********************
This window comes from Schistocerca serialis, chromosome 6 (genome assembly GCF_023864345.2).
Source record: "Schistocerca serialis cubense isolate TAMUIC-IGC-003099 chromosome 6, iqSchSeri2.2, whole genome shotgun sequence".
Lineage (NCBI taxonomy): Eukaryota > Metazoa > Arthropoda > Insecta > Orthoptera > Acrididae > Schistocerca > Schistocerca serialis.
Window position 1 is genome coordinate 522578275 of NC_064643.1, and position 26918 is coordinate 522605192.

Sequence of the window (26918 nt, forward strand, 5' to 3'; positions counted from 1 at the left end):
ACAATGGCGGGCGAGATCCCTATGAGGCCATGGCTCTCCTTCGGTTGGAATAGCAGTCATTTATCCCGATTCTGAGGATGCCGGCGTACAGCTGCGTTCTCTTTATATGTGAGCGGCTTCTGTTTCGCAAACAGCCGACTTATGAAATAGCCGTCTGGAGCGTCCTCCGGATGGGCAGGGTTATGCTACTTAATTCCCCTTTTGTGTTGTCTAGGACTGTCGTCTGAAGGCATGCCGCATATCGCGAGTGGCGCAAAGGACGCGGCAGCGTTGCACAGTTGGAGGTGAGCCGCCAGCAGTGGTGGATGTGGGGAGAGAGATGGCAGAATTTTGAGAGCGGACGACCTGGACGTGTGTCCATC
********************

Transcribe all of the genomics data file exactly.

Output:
This window comes from Schistocerca serialis, chromosome 6 (genome assembly GCF_023864345.2).
Source record: "Schistocerca serialis cubense isolate TAMUIC-IGC-003099 chromosome 6, iqSchSeri2.2, whole genome shotgun sequence".
Lineage (NCBI taxonomy): Eukaryota > Metazoa > Arthropoda > Insecta > Orthoptera > Acrididae > Schistocerca > Schistocerca serialis.
Window position 1 is genome coordinate 522578275 of NC_064643.1, and position 26918 is coordinate 522605192.

Sequence of the window (26918 nt, forward strand, 5' to 3'; positions counted from 1 at the left end):
ACAATGGCGGGCGAGATCCCTATGAGGCCATGGCTCTCCTTCGGTTGGAATAGCAGTCATTTATCCCGATTCTGAGGATGCCGGCGTACAGCTGCGTTCTCTTTATATGTGAGCGGCTTCTGTTTCGCAAACAGCCGACTTATGAAATAGCCGTCTGGAGCGTCCTCCGGATGGGCAGGGTTATGCTACTTAATTCCCCTTTTGTGTTGTCTAGGACTGTCGTCTGAAGGCATGCCGCATATCGCGAGTGGCGCAAAGGACGCGGCAGCGTTGCACAGTTGGAGGTGAGCCGCCAGCAGTGGTGGATGTGGGGAGAGAGATGGCAGAATTTTGAGAGCGGACGACCTGGACGTGTGTCCATC